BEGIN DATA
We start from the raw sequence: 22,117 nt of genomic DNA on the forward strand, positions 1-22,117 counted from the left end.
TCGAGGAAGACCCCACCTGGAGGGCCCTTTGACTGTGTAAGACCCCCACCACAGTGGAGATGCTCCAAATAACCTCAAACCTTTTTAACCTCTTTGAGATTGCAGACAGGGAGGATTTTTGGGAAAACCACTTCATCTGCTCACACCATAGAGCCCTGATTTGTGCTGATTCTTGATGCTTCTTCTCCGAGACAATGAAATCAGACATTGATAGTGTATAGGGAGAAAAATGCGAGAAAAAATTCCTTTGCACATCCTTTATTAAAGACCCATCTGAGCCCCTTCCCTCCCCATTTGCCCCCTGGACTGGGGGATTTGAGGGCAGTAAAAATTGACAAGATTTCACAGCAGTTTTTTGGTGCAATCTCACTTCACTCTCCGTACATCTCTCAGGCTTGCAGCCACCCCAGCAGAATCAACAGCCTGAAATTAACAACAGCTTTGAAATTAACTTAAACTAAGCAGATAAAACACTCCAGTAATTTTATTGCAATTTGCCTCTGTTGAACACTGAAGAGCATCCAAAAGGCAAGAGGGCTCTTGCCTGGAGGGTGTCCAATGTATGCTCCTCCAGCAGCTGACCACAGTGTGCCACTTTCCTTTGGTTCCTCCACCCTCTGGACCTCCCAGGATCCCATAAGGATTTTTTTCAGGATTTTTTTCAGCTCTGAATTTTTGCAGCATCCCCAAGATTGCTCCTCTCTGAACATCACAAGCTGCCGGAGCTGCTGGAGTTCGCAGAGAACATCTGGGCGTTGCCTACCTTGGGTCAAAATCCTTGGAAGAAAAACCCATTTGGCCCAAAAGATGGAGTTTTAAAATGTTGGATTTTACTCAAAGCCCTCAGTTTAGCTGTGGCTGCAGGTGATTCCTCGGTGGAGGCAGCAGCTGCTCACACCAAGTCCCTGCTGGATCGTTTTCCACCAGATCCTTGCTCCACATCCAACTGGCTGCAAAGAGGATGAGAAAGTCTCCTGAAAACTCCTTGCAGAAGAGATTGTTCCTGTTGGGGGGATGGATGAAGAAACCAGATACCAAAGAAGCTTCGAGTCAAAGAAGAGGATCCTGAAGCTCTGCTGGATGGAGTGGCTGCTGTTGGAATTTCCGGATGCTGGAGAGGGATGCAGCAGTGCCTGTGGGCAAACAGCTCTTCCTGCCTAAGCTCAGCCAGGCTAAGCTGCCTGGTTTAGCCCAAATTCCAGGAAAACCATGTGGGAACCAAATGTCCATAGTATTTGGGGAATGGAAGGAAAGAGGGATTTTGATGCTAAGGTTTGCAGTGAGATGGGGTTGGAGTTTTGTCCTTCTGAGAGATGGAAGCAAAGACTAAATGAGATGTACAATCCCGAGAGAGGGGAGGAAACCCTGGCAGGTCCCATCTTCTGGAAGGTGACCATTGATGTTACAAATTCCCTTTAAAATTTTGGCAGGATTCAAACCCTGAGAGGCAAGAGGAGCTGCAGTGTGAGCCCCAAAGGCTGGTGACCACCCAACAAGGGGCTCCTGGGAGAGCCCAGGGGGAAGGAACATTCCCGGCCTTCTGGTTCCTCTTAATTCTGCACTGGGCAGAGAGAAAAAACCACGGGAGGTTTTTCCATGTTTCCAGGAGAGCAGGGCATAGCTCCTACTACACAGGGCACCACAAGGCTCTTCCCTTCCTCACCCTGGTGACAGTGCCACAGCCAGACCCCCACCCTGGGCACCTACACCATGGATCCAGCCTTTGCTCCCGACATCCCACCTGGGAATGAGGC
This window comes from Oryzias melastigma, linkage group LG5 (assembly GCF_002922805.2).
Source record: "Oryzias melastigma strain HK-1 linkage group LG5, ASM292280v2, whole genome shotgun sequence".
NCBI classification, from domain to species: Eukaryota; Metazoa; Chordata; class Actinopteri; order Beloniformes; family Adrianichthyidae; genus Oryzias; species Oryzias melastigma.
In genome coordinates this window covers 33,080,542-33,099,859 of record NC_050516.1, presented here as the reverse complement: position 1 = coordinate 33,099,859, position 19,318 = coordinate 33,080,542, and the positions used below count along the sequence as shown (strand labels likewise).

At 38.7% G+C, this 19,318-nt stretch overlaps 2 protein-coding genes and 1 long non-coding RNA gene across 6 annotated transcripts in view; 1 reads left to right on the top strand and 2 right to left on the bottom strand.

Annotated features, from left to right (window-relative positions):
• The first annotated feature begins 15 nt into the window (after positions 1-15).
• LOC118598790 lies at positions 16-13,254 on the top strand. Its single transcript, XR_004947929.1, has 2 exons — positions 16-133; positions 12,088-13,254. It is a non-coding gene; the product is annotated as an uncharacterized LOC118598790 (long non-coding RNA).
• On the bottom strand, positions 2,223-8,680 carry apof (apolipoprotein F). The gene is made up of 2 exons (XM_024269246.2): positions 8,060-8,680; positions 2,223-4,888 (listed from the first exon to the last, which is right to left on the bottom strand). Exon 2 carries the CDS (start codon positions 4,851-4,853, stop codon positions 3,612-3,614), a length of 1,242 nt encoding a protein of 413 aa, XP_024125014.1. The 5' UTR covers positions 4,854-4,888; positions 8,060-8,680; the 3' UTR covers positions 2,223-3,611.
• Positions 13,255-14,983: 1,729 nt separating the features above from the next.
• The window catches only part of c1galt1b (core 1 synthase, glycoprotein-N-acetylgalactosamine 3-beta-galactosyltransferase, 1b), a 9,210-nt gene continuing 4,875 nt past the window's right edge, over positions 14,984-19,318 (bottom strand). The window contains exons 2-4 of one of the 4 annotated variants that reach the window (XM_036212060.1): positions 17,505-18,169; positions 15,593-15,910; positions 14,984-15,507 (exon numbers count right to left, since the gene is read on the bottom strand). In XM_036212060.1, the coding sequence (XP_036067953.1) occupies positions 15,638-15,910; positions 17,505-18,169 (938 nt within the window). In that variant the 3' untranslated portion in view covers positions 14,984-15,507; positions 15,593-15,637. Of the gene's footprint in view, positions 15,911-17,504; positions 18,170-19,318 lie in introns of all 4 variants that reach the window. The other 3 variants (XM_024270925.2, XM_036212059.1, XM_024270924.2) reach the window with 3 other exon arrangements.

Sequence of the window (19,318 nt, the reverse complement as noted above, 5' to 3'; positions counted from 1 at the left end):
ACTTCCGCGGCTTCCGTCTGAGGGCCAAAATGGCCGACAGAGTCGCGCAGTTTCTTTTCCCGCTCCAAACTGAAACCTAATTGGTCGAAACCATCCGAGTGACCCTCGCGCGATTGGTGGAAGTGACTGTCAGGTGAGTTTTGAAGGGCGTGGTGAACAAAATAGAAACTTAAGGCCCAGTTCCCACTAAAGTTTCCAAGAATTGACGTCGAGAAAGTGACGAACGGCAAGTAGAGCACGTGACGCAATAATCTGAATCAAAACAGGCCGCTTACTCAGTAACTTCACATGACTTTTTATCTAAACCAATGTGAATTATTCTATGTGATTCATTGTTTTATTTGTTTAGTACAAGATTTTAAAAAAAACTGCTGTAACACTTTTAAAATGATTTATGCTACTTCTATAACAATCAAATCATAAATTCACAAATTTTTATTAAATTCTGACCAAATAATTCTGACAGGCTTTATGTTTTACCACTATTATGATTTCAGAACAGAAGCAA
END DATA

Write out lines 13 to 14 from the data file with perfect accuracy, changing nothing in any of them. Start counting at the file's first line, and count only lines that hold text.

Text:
• The window catches only part of c1galt1b (core 1 synthase, glycoprotein-N-acetylgalactosamine 3-beta-galactosyltransferase, 1b), a 9,210-nt gene continuing 4,875 nt past the window's right edge, over positions 14,984-19,318 (bottom strand). The window contains exons 2-4 of one of the 4 annotated variants that reach the window (XM_036212060.1): positions 17,505-18,169; positions 15,593-15,910; positions 14,984-15,507 (exon numbers count right to left, since the gene is read on the bottom strand). In XM_036212060.1, the coding sequence (XP_036067953.1) occupies positions 15,638-15,910; positions 17,505-18,169 (938 nt within the window). In that variant the 3' untranslated portion in view covers positions 14,984-15,507; positions 15,593-15,637. Of the gene's footprint in view, positions 15,911-17,504; positions 18,170-19,318 lie in introns of all 4 variants that reach the window. The other 3 variants (XM_024270925.2, XM_036212059.1, XM_024270924.2) reach the window with 3 other exon arrangements.

Sequence of the window (19,318 nt, the reverse complement as noted above, 5' to 3'; positions counted from 1 at the left end):